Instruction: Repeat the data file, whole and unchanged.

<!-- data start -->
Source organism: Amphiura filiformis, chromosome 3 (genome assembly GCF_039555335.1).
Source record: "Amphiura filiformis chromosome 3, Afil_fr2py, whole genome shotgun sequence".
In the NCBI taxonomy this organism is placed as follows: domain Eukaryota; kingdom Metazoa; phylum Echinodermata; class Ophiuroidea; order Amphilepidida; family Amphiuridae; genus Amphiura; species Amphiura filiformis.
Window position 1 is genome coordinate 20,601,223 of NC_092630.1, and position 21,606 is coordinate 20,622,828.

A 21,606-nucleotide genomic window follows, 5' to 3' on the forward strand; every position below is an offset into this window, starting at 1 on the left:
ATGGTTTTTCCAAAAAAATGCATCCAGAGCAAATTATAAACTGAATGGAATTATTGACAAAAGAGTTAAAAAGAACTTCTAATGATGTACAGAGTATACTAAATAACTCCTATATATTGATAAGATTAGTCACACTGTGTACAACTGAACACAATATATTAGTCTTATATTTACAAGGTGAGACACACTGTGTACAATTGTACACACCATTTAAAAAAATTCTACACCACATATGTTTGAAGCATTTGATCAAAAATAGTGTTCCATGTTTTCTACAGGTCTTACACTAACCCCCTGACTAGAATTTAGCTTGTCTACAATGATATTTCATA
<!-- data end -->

Source organism: Amphiura filiformis, chromosome 3 (genome assembly GCF_039555335.1).
Source record: "Amphiura filiformis chromosome 3, Afil_fr2py, whole genome shotgun sequence".
In the NCBI taxonomy this organism is placed as follows: domain Eukaryota; kingdom Metazoa; phylum Echinodermata; class Ophiuroidea; order Amphilepidida; family Amphiuridae; genus Amphiura; species Amphiura filiformis.
Window position 1 is genome coordinate 20,601,223 of NC_092630.1, and position 21,606 is coordinate 20,622,828.

A 21,606-nucleotide genomic window follows, 5' to 3' on the forward strand; every position below is an offset into this window, starting at 1 on the left:
ATGGTTTTTCCAAAAAAATGCATCCAGAGCAAATTATAAACTGAATGGAATTATTGACAAAAGAGTTAAAAAGAACTTCTAATGATGTACAGAGTATACTAAATAACTCCTATATATTGATAAGATTAGTCACACTGTGTACAACTGAACACAATATATTAGTCTTATATTTACAAGGTGAGACACACTGTGTACAATTGTACACACCATTTAAAAAAATTCTACACCACATATGTTTGAAGCATTTGATCAAAAATAGTGTTCCATGTTTTCTACAGGTCTTACACTAACCCCCTGACTAGAATTTAGCTTGTCTACAATGATATTTCATA